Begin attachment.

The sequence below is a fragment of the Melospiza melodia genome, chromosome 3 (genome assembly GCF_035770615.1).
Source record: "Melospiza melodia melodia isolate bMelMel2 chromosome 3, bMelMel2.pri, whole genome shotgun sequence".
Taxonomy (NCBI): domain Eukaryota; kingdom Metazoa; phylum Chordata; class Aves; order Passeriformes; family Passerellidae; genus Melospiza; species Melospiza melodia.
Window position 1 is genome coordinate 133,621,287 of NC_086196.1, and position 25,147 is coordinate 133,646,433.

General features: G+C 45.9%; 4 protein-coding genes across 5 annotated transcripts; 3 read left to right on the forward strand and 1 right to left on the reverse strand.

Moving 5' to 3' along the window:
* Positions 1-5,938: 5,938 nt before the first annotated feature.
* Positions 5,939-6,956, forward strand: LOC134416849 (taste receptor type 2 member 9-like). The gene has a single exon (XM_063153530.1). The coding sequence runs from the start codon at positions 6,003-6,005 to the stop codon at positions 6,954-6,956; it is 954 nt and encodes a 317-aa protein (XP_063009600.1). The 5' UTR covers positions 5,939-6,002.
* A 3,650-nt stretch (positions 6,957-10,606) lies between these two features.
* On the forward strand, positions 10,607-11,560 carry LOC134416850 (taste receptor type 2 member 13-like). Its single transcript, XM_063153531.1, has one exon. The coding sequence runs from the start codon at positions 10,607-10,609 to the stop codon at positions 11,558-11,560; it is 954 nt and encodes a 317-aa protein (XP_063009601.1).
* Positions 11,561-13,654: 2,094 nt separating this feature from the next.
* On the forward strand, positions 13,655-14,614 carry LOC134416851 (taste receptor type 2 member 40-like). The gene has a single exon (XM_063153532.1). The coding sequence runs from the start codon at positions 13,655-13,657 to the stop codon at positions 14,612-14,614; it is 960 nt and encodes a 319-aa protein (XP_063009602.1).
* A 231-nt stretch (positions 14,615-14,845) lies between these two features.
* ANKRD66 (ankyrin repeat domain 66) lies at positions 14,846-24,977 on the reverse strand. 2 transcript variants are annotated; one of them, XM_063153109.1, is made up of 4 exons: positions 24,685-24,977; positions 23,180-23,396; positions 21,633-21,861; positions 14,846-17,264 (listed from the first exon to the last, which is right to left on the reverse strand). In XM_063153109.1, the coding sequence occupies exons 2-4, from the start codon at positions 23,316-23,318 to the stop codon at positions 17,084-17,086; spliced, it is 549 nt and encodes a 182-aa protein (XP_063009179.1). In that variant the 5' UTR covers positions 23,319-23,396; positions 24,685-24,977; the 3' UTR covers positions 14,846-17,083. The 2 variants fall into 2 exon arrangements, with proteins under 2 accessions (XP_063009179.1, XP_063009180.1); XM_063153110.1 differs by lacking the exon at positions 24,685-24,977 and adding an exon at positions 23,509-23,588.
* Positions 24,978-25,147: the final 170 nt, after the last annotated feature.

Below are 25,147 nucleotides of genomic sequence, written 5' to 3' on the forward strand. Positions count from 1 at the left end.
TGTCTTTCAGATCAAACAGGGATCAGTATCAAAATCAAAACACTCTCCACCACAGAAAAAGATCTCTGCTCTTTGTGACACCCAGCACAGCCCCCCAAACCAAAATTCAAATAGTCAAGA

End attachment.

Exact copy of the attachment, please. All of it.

The sequence below is a fragment of the Melospiza melodia genome, chromosome 3 (genome assembly GCF_035770615.1).
Source record: "Melospiza melodia melodia isolate bMelMel2 chromosome 3, bMelMel2.pri, whole genome shotgun sequence".
Taxonomy (NCBI): domain Eukaryota; kingdom Metazoa; phylum Chordata; class Aves; order Passeriformes; family Passerellidae; genus Melospiza; species Melospiza melodia.
Window position 1 is genome coordinate 133,621,287 of NC_086196.1, and position 25,147 is coordinate 133,646,433.

General features: G+C 45.9%; 4 protein-coding genes across 5 annotated transcripts; 3 read left to right on the forward strand and 1 right to left on the reverse strand.

Moving 5' to 3' along the window:
* Positions 1-5,938: 5,938 nt before the first annotated feature.
* Positions 5,939-6,956, forward strand: LOC134416849 (taste receptor type 2 member 9-like). The gene has a single exon (XM_063153530.1). The coding sequence runs from the start codon at positions 6,003-6,005 to the stop codon at positions 6,954-6,956; it is 954 nt and encodes a 317-aa protein (XP_063009600.1). The 5' UTR covers positions 5,939-6,002.
* A 3,650-nt stretch (positions 6,957-10,606) lies between these two features.
* On the forward strand, positions 10,607-11,560 carry LOC134416850 (taste receptor type 2 member 13-like). Its single transcript, XM_063153531.1, has one exon. The coding sequence runs from the start codon at positions 10,607-10,609 to the stop codon at positions 11,558-11,560; it is 954 nt and encodes a 317-aa protein (XP_063009601.1).
* Positions 11,561-13,654: 2,094 nt separating this feature from the next.
* On the forward strand, positions 13,655-14,614 carry LOC134416851 (taste receptor type 2 member 40-like). The gene has a single exon (XM_063153532.1). The coding sequence runs from the start codon at positions 13,655-13,657 to the stop codon at positions 14,612-14,614; it is 960 nt and encodes a 319-aa protein (XP_063009602.1).
* A 231-nt stretch (positions 14,615-14,845) lies between these two features.
* ANKRD66 (ankyrin repeat domain 66) lies at positions 14,846-24,977 on the reverse strand. 2 transcript variants are annotated; one of them, XM_063153109.1, is made up of 4 exons: positions 24,685-24,977; positions 23,180-23,396; positions 21,633-21,861; positions 14,846-17,264 (listed from the first exon to the last, which is right to left on the reverse strand). In XM_063153109.1, the coding sequence occupies exons 2-4, from the start codon at positions 23,316-23,318 to the stop codon at positions 17,084-17,086; spliced, it is 549 nt and encodes a 182-aa protein (XP_063009179.1). In that variant the 5' UTR covers positions 23,319-23,396; positions 24,685-24,977; the 3' UTR covers positions 14,846-17,083. The 2 variants fall into 2 exon arrangements, with proteins under 2 accessions (XP_063009179.1, XP_063009180.1); XM_063153110.1 differs by lacking the exon at positions 24,685-24,977 and adding an exon at positions 23,509-23,588.
* Positions 24,978-25,147: the final 170 nt, after the last annotated feature.

Below are 25,147 nucleotides of genomic sequence, written 5' to 3' on the forward strand. Positions count from 1 at the left end.
TGTCTTTCAGATCAAACAGGGATCAGTATCAAAATCAAAACACTCTCCACCACAGAAAAAGATCTCTGCTCTTTGTGACACCCAGCACAGCCCCCCAAACCAAAATTCAAATAGTCAAGA